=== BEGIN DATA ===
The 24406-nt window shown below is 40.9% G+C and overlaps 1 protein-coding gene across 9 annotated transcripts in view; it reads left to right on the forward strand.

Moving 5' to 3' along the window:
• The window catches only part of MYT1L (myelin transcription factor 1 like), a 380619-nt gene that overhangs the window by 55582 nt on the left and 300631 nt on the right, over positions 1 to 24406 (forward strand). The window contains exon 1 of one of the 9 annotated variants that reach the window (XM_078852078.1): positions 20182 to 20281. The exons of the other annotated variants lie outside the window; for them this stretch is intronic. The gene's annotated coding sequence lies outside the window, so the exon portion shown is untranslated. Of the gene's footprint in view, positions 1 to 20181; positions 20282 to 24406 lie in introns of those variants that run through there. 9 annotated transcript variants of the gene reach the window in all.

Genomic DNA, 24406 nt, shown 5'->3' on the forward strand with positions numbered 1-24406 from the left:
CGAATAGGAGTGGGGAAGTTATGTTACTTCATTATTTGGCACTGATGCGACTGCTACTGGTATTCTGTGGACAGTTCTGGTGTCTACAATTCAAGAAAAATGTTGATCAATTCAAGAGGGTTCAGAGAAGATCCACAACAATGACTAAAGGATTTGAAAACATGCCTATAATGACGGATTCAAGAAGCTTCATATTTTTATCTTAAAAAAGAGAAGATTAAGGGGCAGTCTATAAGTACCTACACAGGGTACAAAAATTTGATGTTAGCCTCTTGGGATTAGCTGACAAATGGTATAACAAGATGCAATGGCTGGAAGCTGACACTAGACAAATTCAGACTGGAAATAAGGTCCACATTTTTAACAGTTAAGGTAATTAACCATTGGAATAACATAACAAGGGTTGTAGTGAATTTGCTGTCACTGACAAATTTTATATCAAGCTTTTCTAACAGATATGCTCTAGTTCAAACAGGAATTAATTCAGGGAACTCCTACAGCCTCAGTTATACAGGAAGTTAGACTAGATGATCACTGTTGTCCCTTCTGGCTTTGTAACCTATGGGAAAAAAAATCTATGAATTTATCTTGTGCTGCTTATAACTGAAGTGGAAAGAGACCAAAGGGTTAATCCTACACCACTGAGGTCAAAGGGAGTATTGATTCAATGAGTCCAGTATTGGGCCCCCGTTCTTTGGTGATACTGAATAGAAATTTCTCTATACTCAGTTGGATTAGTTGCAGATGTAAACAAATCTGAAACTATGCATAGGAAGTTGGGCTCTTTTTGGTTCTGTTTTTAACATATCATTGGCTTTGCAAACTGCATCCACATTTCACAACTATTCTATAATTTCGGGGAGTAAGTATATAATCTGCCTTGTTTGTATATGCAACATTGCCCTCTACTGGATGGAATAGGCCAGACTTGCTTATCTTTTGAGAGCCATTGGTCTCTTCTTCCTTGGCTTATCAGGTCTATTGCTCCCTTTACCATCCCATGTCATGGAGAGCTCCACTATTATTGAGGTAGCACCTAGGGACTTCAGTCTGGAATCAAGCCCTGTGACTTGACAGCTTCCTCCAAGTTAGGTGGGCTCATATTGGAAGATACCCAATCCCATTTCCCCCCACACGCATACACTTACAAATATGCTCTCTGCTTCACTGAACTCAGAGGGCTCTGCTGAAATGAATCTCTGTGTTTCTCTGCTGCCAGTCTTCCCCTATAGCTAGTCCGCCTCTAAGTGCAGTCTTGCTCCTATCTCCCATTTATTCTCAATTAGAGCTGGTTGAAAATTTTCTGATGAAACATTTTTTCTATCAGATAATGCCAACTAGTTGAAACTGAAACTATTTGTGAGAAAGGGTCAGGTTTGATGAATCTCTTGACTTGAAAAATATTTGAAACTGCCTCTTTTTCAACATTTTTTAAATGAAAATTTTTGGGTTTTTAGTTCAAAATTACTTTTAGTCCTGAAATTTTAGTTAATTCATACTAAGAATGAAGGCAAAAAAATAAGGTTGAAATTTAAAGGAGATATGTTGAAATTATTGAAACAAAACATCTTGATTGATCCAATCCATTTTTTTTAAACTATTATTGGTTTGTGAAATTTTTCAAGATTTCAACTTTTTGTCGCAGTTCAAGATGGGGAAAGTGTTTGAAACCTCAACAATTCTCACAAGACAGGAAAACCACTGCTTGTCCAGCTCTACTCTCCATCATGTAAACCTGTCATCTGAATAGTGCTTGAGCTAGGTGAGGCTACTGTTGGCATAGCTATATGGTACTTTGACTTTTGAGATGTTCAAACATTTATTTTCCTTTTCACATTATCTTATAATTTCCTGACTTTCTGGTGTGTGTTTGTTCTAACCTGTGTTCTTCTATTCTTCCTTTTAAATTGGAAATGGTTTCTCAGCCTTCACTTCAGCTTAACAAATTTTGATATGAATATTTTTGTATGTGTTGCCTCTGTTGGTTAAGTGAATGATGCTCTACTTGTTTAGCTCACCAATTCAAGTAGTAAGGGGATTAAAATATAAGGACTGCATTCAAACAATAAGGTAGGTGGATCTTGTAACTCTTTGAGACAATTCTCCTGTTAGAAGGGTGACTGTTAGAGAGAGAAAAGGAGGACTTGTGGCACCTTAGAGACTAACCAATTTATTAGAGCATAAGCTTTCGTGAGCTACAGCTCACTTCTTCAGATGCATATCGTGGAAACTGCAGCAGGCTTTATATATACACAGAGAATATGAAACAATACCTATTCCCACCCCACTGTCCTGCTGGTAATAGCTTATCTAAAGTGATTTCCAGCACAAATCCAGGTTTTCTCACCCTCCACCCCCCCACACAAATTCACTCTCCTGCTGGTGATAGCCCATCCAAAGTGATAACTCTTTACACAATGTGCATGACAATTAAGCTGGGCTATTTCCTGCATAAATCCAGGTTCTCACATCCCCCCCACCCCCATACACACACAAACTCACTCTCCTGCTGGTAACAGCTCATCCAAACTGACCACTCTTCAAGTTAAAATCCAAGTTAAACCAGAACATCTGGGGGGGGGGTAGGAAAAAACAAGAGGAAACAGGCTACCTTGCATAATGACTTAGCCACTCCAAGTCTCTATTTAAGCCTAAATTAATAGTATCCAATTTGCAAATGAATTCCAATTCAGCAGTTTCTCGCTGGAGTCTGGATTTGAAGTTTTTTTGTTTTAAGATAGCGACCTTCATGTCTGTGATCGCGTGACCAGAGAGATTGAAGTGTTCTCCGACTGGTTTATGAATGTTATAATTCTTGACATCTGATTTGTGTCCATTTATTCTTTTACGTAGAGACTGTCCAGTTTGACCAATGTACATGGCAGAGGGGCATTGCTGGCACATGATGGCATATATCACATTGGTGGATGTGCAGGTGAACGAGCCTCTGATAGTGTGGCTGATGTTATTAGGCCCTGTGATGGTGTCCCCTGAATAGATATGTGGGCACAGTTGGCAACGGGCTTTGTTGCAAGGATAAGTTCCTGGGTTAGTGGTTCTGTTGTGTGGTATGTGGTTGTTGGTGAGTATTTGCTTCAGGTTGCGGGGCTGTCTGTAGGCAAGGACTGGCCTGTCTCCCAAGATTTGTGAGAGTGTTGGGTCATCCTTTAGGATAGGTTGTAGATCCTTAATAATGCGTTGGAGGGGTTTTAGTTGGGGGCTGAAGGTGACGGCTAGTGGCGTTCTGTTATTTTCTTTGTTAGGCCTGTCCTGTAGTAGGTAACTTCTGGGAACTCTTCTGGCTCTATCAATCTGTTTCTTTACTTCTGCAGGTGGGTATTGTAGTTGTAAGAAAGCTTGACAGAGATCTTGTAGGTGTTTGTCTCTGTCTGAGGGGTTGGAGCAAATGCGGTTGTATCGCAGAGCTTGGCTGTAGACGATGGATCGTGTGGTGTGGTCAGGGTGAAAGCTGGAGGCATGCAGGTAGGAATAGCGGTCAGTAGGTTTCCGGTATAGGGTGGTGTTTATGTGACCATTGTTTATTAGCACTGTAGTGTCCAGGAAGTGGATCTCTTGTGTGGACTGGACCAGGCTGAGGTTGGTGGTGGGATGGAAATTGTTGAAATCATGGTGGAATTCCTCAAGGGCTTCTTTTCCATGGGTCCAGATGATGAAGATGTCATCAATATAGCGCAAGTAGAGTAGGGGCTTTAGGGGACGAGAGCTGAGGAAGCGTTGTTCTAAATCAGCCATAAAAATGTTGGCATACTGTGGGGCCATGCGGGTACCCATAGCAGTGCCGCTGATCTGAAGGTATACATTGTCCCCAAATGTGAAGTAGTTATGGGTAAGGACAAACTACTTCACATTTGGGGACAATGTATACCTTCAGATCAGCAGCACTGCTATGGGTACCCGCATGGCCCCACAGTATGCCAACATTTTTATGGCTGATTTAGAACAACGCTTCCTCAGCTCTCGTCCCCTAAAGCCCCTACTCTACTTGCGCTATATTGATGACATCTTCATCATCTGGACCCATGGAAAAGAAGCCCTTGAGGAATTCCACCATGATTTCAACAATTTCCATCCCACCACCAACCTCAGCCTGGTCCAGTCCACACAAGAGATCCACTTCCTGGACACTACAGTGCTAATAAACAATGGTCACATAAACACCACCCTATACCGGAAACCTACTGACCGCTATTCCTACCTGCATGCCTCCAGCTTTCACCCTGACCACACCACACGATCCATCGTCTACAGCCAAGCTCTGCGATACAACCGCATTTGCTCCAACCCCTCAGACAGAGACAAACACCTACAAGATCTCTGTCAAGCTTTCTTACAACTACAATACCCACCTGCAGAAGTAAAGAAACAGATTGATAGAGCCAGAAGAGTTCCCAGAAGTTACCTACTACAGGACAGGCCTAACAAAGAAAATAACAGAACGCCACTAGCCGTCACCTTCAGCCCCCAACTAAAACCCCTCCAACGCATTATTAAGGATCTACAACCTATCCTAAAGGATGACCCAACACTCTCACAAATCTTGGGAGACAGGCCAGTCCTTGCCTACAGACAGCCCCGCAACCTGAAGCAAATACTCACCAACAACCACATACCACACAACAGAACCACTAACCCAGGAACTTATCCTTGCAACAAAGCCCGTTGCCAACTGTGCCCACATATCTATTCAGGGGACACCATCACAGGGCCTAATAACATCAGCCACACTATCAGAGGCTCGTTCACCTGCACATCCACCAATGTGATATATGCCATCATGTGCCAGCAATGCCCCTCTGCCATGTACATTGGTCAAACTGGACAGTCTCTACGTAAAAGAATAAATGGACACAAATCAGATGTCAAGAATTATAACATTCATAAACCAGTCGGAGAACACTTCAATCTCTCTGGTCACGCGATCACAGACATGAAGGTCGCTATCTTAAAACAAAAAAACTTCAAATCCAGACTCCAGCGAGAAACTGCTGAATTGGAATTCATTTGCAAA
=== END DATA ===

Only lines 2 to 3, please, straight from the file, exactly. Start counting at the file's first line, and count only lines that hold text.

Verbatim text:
Moving 5' to 3' along the window:
• The window catches only part of MYT1L (myelin transcription factor 1 like), a 380619-nt gene that overhangs the window by 55582 nt on the left and 300631 nt on the right, over positions 1 to 24406 (forward strand). The window contains exon 1 of one of the 9 annotated variants that reach the window (XM_078852078.1): positions 20182 to 20281. The exons of the other annotated variants lie outside the window; for them this stretch is intronic. The gene's annotated coding sequence lies outside the window, so the exon portion shown is untranslated. Of the gene's footprint in view, positions 1 to 20181; positions 20282 to 24406 lie in introns of those variants that run through there. 9 annotated transcript variants of the gene reach the window in all.